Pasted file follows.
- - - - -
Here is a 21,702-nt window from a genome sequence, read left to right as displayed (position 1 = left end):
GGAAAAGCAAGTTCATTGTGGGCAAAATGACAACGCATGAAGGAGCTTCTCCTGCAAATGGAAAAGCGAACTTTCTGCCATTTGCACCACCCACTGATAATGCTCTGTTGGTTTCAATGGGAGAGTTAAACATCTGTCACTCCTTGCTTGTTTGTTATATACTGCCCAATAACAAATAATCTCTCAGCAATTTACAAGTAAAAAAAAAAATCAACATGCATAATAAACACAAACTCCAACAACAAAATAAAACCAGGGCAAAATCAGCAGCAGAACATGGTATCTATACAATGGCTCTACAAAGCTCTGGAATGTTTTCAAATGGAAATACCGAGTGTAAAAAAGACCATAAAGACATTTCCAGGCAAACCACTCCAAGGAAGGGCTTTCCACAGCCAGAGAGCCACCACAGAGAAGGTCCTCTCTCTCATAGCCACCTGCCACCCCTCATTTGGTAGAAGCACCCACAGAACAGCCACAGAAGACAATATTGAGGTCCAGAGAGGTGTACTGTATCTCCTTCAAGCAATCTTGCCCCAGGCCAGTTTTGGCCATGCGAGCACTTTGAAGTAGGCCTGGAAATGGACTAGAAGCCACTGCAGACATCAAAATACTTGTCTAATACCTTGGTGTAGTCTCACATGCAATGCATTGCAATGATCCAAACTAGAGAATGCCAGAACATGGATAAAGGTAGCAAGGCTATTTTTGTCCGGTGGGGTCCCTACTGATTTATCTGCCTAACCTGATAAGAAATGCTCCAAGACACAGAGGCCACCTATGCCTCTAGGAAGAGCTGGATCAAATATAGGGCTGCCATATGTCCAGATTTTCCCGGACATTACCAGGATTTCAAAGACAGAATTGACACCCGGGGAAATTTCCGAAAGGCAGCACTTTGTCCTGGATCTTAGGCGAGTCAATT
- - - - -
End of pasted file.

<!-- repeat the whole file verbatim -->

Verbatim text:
Here is a 21,702-nt window from a genome sequence, read left to right as displayed (position 1 = left end):
GGAAAAGCAAGTTCATTGTGGGCAAAATGACAACGCATGAAGGAGCTTCTCCTGCAAATGGAAAAGCGAACTTTCTGCCATTTGCACCACCCACTGATAATGCTCTGTTGGTTTCAATGGGAGAGTTAAACATCTGTCACTCCTTGCTTGTTTGTTATATACTGCCCAATAACAAATAATCTCTCAGCAATTTACAAGTAAAAAAAAAAATCAACATGCATAATAAACACAAACTCCAACAACAAAATAAAACCAGGGCAAAATCAGCAGCAGAACATGGTATCTATACAATGGCTCTACAAAGCTCTGGAATGTTTTCAAATGGAAATACCGAGTGTAAAAAAGACCATAAAGACATTTCCAGGCAAACCACTCCAAGGAAGGGCTTTCCACAGCCAGAGAGCCACCACAGAGAAGGTCCTCTCTCTCATAGCCACCTGCCACCCCTCATTTGGTAGAAGCACCCACAGAACAGCCACAGAAGACAATATTGAGGTCCAGAGAGGTGTACTGTATCTCCTTCAAGCAATCTTGCCCCAGGCCAGTTTTGGCCATGCGAGCACTTTGAAGTAGGCCTGGAAATGGACTAGAAGCCACTGCAGACATCAAAATACTTGTCTAATACCTTGGTGTAGTCTCACATGCAATGCATTGCAATGATCCAAACTAGAGAATGCCAGAACATGGATAAAGGTAGCAAGGCTATTTTTGTCCGGTGGGGTCCCTACTGATTTATCTGCCTAACCTGATAAGAAATGCTCCAAGACACAGAGGCCACCTATGCCTCTAGGAAGAGCTGGATCAAATATAGGGCTGCCATATGTCCAGATTTTCCCGGACATTACCAGGATTTCAAAGACAGAATTGACACCCGGGGAAATTTCCGAAAGGCAGCACTTTGTCCTGGATCTTAGGCGAGTCAATT